Facebook’s failure to stop open containers of baby formula being traded online has put infants in danger, campaigners and charities say.
It comes after a Sky News investigation into the desperate measures some families are having to take because they cannot afford the rising prices of infant formula milk.
Hartlepool Baby Bank highlighted the “horrendous” trade of open or used containers of baby milk that were being traded on Facebook Marketplace.
The Hartlepool Baby Bank founder, Emilie De Bruijn, told Sky News that, in her view, nothing has yet changed on the site. “If anything it seems worse,” she said.
“There are tons of listings, this isn’t a small few getting through, it’s a repeated regular occurrence that needs major work at their end.”
On Wednesday, Sky News found at least 75 adverts on Facebook Marketplace including 16 that appeared to advertise open tubs of formula milk which have been described as “unsafe” by infant health experts.
Facebook parent company Meta, which operates the platform, told Sky News they are taking action following our investigation.
‘Strong ban needed’
After Sky News flagged to the tech giant one of the dozens of live ads featuring open containers of formula, a Meta spokesperson said: “We don’t allow the sale of infant nutritional formula on Facebook Marketplace and we’ll continue to remove listings that break our rules, like we did in this case.”
In response Ms De Bruijn demanded more robust action. “The weakness of their system letting these listings through means babies will end up in hospital after ingesting open formula.
“It needs an immediate, strong ban to protect our most vulnerable. These babies don’t have a voice. Facebook must stand up for them.”
She appealed directly to Meta’s president of global affairs and former deputy PM and Lib Dem leader, Nick Clegg, to intervene on behalf of British babies.
“My plea to the likes of Nick Clegg who knows these families… they were once his constituents, is to do more…just do something, not words, actions.”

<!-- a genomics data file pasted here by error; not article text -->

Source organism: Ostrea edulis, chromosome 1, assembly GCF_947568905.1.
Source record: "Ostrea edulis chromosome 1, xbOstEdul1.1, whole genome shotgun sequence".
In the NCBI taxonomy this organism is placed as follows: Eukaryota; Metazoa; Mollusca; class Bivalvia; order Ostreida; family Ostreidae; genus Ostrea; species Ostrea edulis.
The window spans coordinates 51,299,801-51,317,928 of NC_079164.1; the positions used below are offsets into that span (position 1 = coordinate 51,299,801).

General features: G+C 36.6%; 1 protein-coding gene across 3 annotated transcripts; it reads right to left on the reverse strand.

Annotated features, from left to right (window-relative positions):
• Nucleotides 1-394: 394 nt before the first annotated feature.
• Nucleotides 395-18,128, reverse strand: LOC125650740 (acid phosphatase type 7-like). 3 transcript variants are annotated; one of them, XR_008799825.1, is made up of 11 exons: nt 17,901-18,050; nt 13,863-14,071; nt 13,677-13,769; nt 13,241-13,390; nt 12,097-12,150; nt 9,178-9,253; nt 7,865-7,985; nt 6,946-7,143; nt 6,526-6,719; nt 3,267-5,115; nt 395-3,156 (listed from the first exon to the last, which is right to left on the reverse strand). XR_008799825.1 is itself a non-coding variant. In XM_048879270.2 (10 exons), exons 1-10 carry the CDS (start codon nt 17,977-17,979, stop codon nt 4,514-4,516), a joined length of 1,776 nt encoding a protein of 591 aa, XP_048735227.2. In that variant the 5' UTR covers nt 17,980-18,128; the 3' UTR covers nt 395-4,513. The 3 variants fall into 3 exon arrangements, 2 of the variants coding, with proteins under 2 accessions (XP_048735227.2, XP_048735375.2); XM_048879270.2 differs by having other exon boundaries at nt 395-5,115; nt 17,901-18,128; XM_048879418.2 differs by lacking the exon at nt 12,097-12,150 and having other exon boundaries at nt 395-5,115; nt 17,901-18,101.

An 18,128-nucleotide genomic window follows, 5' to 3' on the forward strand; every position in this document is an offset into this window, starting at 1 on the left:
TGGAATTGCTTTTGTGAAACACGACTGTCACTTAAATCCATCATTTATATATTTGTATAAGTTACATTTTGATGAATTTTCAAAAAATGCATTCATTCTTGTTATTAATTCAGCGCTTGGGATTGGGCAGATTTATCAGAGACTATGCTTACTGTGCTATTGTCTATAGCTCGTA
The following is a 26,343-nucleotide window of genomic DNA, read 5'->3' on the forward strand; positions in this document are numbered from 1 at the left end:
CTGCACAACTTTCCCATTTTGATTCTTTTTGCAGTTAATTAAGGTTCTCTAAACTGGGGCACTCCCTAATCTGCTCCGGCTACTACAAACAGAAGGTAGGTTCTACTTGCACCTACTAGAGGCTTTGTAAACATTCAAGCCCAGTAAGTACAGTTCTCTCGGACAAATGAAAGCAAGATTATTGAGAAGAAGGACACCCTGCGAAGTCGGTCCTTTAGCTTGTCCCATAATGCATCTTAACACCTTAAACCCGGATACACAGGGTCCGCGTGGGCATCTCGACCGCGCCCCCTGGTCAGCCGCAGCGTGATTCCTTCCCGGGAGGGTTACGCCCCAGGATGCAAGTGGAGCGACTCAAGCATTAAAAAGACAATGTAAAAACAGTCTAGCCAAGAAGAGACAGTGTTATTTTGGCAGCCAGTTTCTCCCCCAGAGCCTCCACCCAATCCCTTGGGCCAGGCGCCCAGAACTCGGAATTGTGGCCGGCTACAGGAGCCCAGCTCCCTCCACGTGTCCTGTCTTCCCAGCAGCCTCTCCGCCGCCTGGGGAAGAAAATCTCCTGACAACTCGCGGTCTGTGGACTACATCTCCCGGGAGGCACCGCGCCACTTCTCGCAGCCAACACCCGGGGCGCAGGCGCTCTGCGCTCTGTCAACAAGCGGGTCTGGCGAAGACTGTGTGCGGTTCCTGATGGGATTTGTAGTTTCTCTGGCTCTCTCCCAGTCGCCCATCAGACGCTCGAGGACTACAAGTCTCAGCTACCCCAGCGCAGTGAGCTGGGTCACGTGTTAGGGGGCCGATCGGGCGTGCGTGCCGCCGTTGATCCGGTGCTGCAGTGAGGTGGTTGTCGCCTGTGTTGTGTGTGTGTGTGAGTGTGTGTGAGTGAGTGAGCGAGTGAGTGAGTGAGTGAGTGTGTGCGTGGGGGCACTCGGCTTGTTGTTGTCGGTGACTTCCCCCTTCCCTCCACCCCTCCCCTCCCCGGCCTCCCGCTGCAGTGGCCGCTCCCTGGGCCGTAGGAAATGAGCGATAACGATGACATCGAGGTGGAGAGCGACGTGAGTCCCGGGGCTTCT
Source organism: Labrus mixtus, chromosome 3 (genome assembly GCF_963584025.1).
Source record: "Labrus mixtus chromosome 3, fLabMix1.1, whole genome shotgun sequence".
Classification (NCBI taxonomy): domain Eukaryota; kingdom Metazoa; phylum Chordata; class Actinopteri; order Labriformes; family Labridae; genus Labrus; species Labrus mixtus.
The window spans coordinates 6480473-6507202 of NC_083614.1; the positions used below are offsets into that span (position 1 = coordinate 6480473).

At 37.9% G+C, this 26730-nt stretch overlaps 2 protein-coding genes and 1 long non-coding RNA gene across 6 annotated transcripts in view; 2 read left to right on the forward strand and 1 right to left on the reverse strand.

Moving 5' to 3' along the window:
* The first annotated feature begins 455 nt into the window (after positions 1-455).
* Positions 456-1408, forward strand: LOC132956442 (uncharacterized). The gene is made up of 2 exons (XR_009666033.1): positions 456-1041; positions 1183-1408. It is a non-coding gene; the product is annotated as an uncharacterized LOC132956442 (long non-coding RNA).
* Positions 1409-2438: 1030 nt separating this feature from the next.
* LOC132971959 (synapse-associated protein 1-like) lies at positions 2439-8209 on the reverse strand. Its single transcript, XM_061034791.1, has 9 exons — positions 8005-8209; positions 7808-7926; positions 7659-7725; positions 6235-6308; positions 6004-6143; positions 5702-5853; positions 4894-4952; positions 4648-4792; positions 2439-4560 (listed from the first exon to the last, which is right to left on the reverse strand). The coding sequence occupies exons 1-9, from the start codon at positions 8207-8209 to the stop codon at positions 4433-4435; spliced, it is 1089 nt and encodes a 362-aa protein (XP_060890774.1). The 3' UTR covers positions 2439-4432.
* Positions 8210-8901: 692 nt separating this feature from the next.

Paediatrician Dr Vicky Thomas, an infant feeding specialist, said: “The risks are clear – that the contents of opened tins are potentially unsafe.
“They could contain bacteria which could make babies unwell, or ingredients that are not the advertised milk and therefore not safe for babies.
“While families should never be in the position of having to source potentially unsafe products from Facebook, the organisation has a responsibility to monitor and act.”
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Meta did not respond to a Sky News request for an interview to discuss their response further.
On Tuesday afternoon in Westminster, MPs examined another of the problems families are reporting – the value of Healthy Start vouchers – which has not increased in line with inflation.
They do not cover the cost of a standard tub of formula.
‘A necessity, not a luxury’
Labour’s Andrew Western will lead the debate after growing numbers of MPs expressed concern about the effects that the high prices were having.
Data from First Steps Nutrition shows that the average prices of formula have risen 24% over the past two years in the UK, with the cheapest brand rising by 45% in that time.
Payzee Malika, a mother from west London, has started crowdfunding to buy formula milk for families in need.
“This shouldn’t be happening in modern-day Britain,” she said.
“Formula is a necessity, not a luxury.
“Whilst we wait for the government to acknowledge that and act, babies still have to eat, as a community we need to come together and do something.”
Prime Minister Rishi Sunak told Sky News that he was sorry to hear about the situations some families find themselves in but said there is help available to cope with the cost of living.